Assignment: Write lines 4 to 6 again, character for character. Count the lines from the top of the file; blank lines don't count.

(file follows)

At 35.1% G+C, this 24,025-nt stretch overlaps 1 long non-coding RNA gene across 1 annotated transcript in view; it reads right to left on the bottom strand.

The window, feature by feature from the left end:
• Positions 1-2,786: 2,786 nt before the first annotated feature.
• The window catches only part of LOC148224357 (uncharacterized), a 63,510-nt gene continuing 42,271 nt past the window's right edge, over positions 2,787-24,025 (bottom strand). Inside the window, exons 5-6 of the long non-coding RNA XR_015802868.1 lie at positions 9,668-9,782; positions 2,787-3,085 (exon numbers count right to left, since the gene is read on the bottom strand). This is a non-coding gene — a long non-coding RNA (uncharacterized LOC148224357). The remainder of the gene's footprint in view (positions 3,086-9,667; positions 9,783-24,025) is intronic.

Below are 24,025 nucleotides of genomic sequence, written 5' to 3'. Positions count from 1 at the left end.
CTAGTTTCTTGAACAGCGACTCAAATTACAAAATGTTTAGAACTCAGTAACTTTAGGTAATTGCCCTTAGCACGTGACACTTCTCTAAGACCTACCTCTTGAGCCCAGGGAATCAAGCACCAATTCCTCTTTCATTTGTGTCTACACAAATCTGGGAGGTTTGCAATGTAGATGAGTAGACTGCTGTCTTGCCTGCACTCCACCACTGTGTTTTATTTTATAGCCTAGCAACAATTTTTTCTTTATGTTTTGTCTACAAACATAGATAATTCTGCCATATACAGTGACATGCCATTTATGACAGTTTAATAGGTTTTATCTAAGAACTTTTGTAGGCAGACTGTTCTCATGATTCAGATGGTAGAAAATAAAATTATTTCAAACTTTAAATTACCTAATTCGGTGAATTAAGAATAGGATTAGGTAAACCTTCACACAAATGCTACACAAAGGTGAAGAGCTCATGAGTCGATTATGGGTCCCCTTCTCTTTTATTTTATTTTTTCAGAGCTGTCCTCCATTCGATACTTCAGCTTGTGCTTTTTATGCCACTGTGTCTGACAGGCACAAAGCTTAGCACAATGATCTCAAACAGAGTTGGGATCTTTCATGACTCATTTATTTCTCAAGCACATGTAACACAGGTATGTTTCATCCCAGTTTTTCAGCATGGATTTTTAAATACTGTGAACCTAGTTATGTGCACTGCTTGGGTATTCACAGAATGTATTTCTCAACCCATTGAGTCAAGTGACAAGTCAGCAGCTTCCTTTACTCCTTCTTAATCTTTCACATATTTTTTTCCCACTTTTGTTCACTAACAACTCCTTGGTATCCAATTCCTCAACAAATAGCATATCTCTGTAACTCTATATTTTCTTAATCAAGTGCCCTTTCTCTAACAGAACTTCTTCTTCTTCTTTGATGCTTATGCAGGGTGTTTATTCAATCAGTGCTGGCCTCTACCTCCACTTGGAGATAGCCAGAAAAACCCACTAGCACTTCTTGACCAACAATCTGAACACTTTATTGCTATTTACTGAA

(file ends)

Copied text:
• The window catches only part of LOC148224357 (uncharacterized), a 63,510-nt gene continuing 42,271 nt past the window's right edge, over positions 2,787-24,025 (bottom strand). Inside the window, exons 5-6 of the long non-coding RNA XR_015802868.1 lie at positions 9,668-9,782; positions 2,787-3,085 (exon numbers count right to left, since the gene is read on the bottom strand). This is a non-coding gene — a long non-coding RNA (uncharacterized LOC148224357). The remainder of the gene's footprint in view (positions 3,086-9,667; positions 9,783-24,025) is intronic.

Below are 24,025 nucleotides of genomic sequence, written 5' to 3'. Positions count from 1 at the left end.
CTAGTTTCTTGAACAGCGACTCAAATTACAAAATGTTTAGAACTCAGTAACTTTAGGTAATTGCCCTTAGCACGTGACACTTCTCTAAGACCTACCTCTTGAGCCCAGGGAATCAAGCACCAATTCCTCTTTCATTTGTGTCTACACAAATCTGGGAGGTTTGCAATGTAGATGAGTAGACTGCTGTCTTGCCTGCACTCCACCACTGTGTTTTATTTTATAGCCTAGCAACAATTTTTTCTTTATGTTTTGTCTACAAACATAGATAATTCTGCCATATACAGTGACATGCCATTTATGACAGTTTAATAGGTTTTATCTAAGAACTTTTGTAGGCAGACTGTTCTCATGATTCAGATGGTAGAAAATAAAATTATTTCAAACTTTAAATTACCTAATTCGGTGAATTAAGAATAGGATTAGGTAAACCTTCACACAAATGCTACACAAAGGTGAAGAGCTCATGAGTCGATTATGGGTCCCCTTCTCTTTTATTTTATTTTTTCAGAGCTGTCCTCCATTCGATACTTCAGCTTGTGCTTTTTATGCCACTGTGTCTGACAGGCACAAAGCTTAGCACAATGATCTCAAACAGAGTTGGGATCTTTCATGACTCATTTATTTCTCAAGCACATGTAACACAGGTATGTTTCATCCCAGTTTTTCAGCATGGATTTTTAAATACTGTGAACCTAGTTATGTGCACTGCTTGGGTATTCACAGAATGTATTTCTCAACCCATTGAGTCAAGTGACAAGTCAGCAGCTTCCTTTACTCCTTCTTAATCTTTCACATATTTTTTTCCCACTTTTGTTCACTAACAACTCCTTGGTATCCAATTCCTCAACAAATAGCATATCTCTGTAACTCTATATTTTCTTAATCAAGTGCCCTTTCTCTAACAGAACTTCTTCTTCTTCTTTGATGCTTATGCAGGGTGTTTATTCAATCAGTGCTGGCCTCTACCTCCACTTGGAGATAGCCAGAAAAACCCACTAGCACTTCTTGACCAACAATCTGAACACTTTATTGCTATTTACTGAA